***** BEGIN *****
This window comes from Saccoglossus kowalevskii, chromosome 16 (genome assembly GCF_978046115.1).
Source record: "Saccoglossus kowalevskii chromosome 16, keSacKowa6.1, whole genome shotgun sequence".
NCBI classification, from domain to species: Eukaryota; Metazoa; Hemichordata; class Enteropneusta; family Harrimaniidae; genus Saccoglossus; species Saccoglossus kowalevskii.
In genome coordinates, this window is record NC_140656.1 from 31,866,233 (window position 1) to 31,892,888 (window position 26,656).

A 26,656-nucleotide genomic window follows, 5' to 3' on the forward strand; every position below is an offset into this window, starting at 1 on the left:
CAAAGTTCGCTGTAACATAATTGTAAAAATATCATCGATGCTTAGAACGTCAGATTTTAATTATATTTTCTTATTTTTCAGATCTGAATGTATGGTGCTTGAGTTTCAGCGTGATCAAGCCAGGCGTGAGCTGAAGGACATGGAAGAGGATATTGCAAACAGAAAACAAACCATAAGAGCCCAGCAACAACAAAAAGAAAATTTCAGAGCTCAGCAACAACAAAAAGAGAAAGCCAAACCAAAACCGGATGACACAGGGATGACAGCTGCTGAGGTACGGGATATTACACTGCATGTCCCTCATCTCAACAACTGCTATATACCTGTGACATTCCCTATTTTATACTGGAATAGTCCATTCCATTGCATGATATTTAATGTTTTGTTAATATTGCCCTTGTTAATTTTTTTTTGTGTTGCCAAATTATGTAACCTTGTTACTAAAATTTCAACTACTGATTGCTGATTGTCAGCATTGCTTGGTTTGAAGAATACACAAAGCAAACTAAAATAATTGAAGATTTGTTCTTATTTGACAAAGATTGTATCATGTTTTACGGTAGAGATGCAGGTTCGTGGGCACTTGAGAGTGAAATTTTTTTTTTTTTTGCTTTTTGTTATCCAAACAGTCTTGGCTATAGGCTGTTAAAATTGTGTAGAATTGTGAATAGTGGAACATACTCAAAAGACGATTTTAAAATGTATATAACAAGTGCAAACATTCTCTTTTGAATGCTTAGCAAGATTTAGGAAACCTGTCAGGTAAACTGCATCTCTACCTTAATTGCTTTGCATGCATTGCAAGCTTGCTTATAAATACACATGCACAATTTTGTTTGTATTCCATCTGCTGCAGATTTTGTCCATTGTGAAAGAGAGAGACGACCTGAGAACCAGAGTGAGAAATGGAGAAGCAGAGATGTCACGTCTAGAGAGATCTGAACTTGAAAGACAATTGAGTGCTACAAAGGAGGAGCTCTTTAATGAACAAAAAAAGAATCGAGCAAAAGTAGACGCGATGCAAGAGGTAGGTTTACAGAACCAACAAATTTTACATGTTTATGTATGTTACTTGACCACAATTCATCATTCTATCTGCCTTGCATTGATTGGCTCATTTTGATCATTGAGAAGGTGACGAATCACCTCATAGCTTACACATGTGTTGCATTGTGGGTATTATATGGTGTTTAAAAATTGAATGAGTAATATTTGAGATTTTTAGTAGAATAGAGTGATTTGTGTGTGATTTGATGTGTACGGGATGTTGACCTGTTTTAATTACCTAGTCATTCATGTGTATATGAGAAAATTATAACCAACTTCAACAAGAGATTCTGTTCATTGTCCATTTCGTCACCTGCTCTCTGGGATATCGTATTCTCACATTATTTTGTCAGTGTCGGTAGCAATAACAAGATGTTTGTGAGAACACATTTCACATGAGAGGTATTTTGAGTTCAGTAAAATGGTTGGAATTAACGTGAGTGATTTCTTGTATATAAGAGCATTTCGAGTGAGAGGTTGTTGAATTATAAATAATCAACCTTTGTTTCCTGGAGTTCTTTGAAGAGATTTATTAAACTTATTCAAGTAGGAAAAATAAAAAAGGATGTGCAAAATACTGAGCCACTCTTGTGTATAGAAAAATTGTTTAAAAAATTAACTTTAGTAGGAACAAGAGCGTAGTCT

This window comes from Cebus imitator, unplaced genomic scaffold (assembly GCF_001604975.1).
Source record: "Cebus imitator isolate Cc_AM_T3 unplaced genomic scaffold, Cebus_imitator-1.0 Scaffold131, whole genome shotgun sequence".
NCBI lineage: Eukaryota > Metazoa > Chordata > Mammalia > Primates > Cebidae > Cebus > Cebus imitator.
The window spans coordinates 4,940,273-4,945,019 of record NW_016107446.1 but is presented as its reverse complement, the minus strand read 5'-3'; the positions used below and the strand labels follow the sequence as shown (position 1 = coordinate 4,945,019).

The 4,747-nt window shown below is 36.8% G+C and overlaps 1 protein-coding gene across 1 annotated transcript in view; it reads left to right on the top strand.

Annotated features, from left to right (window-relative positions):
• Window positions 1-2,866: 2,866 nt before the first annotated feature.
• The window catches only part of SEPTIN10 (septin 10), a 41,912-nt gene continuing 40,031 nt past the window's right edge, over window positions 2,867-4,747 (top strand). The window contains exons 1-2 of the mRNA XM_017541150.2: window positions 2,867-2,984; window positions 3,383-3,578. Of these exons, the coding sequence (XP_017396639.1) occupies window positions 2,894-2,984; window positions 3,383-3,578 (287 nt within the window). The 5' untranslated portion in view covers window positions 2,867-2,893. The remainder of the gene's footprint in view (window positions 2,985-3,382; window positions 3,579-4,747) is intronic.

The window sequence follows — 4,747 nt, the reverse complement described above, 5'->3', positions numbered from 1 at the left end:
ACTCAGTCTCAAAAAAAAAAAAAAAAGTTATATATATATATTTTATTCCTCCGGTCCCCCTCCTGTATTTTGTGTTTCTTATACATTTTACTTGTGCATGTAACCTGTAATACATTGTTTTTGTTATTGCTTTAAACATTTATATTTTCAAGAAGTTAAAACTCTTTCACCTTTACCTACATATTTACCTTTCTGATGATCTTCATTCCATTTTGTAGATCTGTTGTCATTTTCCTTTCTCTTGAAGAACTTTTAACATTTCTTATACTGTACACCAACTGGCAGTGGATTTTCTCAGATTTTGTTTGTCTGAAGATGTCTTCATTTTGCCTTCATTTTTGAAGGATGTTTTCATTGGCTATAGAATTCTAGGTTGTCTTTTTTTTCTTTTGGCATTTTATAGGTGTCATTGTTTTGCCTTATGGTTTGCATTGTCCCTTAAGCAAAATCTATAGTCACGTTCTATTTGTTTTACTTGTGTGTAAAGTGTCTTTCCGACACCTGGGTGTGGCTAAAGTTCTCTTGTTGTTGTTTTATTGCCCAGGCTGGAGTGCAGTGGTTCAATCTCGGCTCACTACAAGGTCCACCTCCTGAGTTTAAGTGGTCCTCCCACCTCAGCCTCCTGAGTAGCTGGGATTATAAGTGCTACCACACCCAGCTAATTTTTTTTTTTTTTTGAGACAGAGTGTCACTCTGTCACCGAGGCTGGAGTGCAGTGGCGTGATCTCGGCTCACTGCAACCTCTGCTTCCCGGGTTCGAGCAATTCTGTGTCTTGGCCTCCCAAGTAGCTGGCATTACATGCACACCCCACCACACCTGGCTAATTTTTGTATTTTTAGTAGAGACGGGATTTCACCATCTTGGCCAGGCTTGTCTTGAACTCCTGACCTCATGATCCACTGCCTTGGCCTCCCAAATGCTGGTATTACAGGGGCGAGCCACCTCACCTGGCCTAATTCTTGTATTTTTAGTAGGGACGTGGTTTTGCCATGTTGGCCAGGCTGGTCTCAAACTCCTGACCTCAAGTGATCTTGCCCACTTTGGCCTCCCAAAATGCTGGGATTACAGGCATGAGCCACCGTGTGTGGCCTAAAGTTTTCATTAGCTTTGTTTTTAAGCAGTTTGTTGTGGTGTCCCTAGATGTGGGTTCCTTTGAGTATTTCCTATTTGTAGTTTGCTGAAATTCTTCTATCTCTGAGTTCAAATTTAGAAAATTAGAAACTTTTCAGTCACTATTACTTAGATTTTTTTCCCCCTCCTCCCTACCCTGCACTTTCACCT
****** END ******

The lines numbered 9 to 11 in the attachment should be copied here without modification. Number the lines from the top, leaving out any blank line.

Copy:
NCBI lineage: Eukaryota > Metazoa > Chordata > Mammalia > Primates > Cebidae > Cebus > Cebus imitator.
The window spans coordinates 4,940,273-4,945,019 of record NW_016107446.1 but is presented as its reverse complement, the minus strand read 5'-3'; the positions used below and the strand labels follow the sequence as shown (position 1 = coordinate 4,945,019).

The 4,747-nt window shown below is 36.8% G+C and overlaps 1 protein-coding gene across 1 annotated transcript in view; it reads left to right on the top strand.